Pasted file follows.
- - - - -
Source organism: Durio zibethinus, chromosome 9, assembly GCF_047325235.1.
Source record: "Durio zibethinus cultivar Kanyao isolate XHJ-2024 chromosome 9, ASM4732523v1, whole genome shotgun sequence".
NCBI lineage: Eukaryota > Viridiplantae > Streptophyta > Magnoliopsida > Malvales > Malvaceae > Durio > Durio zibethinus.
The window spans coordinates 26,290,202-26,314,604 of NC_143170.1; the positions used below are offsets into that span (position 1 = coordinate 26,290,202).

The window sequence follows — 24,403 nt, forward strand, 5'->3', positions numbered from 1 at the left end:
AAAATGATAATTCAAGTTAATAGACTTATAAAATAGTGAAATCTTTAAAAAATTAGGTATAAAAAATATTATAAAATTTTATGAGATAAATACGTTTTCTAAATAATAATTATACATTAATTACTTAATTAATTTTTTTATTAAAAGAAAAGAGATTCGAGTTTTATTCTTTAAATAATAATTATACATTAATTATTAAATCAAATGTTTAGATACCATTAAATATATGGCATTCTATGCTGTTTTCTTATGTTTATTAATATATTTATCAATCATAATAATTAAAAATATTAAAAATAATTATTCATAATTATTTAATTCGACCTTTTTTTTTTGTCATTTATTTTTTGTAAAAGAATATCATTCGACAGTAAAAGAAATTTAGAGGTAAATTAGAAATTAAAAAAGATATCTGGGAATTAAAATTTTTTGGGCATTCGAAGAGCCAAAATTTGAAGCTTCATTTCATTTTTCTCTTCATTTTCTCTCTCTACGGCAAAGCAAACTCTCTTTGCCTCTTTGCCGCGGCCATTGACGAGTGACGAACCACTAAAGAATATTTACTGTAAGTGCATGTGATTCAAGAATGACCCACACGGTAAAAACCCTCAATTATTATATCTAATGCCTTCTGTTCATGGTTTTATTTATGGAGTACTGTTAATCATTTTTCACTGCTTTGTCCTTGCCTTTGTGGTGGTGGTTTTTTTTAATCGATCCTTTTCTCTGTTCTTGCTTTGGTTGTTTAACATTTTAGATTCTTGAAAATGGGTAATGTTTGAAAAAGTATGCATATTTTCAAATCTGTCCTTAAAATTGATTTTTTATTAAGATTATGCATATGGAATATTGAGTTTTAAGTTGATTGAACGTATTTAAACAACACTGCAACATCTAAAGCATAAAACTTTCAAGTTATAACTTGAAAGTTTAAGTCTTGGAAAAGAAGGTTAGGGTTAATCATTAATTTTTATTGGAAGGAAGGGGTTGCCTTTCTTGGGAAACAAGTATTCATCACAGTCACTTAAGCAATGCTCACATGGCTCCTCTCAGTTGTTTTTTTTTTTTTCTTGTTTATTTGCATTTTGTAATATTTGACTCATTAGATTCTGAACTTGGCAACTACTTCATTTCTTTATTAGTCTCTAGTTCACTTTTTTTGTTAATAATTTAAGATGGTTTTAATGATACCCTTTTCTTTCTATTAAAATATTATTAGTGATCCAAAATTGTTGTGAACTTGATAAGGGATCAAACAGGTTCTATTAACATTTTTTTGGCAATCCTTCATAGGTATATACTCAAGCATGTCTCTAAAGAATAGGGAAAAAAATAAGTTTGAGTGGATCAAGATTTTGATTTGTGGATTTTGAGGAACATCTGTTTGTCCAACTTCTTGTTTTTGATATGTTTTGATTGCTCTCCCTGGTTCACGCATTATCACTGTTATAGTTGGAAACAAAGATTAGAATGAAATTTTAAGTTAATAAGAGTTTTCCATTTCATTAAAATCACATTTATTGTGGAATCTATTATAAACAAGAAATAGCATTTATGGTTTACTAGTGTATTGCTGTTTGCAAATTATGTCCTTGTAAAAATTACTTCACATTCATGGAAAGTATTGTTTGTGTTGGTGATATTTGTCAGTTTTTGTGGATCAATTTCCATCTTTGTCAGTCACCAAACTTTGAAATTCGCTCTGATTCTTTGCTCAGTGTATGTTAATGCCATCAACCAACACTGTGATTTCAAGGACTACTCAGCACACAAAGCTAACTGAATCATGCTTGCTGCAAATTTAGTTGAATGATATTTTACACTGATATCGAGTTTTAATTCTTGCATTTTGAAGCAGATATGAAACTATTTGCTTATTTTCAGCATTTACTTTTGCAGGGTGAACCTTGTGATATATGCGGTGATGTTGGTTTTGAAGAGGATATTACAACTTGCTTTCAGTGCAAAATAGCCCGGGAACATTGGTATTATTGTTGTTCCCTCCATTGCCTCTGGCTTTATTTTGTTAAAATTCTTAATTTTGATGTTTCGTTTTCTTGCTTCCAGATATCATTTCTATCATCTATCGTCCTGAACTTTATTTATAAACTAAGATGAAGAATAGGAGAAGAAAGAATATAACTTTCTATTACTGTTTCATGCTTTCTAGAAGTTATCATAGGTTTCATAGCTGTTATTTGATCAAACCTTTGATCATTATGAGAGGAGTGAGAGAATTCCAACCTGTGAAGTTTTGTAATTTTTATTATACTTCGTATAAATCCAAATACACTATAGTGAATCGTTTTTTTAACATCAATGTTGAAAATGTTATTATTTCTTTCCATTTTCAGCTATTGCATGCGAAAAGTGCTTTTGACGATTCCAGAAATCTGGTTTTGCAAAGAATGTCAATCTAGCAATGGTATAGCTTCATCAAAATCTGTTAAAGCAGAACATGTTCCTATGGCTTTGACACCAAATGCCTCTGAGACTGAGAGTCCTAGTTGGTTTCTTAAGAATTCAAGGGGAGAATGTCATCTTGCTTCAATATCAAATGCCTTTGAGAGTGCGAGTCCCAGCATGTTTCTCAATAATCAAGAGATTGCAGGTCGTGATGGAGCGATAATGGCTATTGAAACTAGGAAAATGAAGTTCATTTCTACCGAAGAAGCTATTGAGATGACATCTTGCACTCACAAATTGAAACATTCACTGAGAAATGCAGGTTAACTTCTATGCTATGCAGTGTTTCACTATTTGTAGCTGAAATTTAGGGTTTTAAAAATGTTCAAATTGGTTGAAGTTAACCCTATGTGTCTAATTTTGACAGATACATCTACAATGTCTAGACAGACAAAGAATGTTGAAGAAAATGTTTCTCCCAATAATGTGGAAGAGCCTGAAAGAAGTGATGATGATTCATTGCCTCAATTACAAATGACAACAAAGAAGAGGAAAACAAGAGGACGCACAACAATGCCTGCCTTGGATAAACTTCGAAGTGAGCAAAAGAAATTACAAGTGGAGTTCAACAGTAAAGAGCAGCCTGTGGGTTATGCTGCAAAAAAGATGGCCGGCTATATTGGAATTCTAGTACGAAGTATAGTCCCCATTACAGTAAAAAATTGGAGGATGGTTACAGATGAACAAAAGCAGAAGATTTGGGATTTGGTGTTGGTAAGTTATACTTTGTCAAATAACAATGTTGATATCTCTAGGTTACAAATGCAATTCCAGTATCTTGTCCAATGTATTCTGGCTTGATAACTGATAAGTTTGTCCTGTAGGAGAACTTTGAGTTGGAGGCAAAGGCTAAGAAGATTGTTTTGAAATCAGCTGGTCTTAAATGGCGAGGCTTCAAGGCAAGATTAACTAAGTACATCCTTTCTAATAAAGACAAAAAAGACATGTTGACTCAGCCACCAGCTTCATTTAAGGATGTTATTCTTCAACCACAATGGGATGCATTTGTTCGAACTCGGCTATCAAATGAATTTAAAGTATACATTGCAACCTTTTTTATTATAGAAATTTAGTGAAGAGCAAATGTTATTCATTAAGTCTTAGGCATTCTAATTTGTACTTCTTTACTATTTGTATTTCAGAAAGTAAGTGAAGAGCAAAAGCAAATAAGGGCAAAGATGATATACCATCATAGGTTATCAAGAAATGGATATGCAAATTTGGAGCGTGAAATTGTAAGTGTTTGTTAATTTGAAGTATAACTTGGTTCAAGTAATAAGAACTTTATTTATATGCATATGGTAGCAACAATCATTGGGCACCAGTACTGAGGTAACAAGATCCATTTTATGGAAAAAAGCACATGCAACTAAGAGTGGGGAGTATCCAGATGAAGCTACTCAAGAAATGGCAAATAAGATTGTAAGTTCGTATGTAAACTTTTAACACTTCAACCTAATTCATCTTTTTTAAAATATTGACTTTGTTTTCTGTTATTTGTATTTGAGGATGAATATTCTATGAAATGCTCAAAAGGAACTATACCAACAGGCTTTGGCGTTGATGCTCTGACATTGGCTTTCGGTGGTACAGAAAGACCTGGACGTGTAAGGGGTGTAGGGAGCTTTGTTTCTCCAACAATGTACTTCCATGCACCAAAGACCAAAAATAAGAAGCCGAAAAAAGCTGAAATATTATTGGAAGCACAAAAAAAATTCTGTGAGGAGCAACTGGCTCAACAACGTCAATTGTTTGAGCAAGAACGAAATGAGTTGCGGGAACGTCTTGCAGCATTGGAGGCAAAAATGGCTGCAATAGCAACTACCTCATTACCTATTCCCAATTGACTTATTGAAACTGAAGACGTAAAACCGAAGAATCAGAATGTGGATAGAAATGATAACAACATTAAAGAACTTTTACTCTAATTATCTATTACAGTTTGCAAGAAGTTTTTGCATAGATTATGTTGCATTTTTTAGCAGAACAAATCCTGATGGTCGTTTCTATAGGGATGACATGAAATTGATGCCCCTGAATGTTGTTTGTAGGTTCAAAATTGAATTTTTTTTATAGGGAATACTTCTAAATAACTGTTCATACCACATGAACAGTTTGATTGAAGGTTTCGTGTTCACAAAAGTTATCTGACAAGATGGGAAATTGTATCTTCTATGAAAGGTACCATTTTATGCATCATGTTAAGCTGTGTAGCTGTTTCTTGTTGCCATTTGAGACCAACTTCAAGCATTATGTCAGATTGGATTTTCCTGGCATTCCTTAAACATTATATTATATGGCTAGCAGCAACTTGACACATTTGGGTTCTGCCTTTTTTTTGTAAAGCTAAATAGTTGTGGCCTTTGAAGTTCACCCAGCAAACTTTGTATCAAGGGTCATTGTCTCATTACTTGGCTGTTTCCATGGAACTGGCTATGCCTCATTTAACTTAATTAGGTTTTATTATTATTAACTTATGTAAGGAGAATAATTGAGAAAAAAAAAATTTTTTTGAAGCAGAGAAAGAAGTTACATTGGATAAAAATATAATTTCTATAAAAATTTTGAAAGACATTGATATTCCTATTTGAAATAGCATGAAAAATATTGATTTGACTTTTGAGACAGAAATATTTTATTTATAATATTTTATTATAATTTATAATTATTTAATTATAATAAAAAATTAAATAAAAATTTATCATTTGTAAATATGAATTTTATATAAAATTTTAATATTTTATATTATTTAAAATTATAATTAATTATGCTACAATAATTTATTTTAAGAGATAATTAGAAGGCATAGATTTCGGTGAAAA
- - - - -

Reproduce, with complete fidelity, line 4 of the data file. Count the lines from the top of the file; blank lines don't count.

The window spans coordinates 26,290,202-26,314,604 of NC_143170.1; the positions used below are offsets into that span (position 1 = coordinate 26,290,202).